To open the 2016 London Film Festival with a movie entitled A United Kingdom is a bold statement, given the ever-more fractured state of contemporary Britain. A message of hope through unity and setting aside racial differences thanks to education and shared experiences is vital in the current climate, and for displaying that to the public at large, A United Kingdom deserves credit. What a shame, then, that the film itself should prove such a letdown, disastrous editing choices made in the first 25 minutes putting paid to the possible power of the rest of the story. The remarkable lives of Seretse Khama (David Oyelowo) and Ruth Williams (Rosamund Pike) deserve a better screen representation than this, as do the actors who put such effort into portraying them.
Seretse Khama was the heir to the throne of Bechuanaland, now Botswana, in 1947. A British imperial protectorate bordering the vile but vital ally, South Africa, affairs in Bechuanaland were closely controlled by the British. During Seretse’s education in London, he met Ruth Williams, white daughter of an English salesman. Their falling in love and eventual plans to marry were not only met with the typical racist scorn of the time, but proved a huge diplomatic issue, initially regarded with a mix of confusion and contempt by the people of Bechuanaland and threatening Britain’s relationship with the Apartheid state of South Africa.
Guy Hibbert’s script breezes through Seretse and Ruth’s courtship far too quickly for any of it to land with any weight, and the slight direction by Amma Asante coupled with weird editing really exacerbates this problem. Despite solid work from Pike and Oyelowo, who still manages to put some real power and depth in his performance, I never bought that this couple would risk everything for their love. All we see of them before their marriage is attending some dances together and an almost-montage sequence of them going on various walks.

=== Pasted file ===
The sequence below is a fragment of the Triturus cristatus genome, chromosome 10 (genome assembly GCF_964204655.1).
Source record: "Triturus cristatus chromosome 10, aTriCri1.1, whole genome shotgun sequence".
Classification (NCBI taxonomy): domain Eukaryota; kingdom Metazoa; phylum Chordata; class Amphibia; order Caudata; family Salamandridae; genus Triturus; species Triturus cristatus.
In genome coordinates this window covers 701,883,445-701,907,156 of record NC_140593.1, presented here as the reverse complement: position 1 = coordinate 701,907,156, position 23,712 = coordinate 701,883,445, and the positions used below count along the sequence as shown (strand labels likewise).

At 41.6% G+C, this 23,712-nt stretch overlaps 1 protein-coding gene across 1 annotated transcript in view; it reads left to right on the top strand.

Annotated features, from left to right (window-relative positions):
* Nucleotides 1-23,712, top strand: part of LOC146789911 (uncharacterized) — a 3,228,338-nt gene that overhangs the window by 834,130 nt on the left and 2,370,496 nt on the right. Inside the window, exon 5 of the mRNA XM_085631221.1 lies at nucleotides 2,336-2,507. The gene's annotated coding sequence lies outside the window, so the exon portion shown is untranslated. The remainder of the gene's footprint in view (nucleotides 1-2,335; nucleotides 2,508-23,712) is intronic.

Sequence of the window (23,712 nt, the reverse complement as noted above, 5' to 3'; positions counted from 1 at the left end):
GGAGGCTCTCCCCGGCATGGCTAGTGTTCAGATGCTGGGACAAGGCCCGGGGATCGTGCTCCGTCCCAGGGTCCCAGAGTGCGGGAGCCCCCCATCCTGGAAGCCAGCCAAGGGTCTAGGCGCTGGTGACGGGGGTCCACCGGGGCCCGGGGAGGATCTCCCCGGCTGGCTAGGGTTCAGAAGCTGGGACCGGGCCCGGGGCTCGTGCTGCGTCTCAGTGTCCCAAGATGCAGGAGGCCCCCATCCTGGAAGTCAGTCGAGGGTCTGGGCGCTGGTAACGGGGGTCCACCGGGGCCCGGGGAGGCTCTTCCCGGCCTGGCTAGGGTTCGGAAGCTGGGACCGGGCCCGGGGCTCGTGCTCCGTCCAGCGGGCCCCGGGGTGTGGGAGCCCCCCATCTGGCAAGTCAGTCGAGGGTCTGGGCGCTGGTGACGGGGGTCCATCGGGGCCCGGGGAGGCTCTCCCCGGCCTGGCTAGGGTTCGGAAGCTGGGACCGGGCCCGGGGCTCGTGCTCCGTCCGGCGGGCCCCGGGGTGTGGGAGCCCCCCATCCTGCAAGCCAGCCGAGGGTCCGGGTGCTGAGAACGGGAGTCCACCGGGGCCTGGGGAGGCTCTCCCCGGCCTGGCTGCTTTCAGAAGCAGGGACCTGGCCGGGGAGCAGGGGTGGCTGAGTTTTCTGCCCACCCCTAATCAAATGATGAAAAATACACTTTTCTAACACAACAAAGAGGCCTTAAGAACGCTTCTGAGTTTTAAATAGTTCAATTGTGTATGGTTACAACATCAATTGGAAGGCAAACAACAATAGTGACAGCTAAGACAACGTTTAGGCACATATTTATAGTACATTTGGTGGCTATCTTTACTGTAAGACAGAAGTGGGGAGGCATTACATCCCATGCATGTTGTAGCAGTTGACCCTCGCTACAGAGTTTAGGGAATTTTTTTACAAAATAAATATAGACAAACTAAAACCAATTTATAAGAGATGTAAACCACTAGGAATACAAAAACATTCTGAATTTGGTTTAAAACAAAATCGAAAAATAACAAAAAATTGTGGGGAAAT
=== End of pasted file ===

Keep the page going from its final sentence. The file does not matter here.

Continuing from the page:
A United Kingdom can’t wait to get itself into Bechuanaland to explore the political connotations of its love story, and in its impatience completely forgets to make the central romance compelling. Without that core element working, the state-level conflicts feel forced and unnatural, though Jack Davenport does a good job as the villain of the piece, playing reptilian imperial bureaucrat Sir James Canning. After the overly speedy first act, plenty of the later scenes in Bechuanaland start to drag, and despite having a black director telling the story, there are too many moments where A United Kingdom feels like yet another story of the black ‘other’ told through white eyes.
Asante makes some interesting directorial choices, with the warm colours of Africa contrasting sharply with the constant grey-blue palette of Britain, but the overall visuals of the film are pretty pedestrian. This would be fine in a romantic biopic if the script was up to scratch, but here it’s clichéd and shallow. It would be pretty much impossible for Oyelowo to turn in a bad performance, but he’s fighting the rest of the film here to bring real emotional heft. Disappointing both as the LFF opening film and as a showcase for diverse filmmaking, A United Kingdom is a very underwhelming entry to this year’s awards season.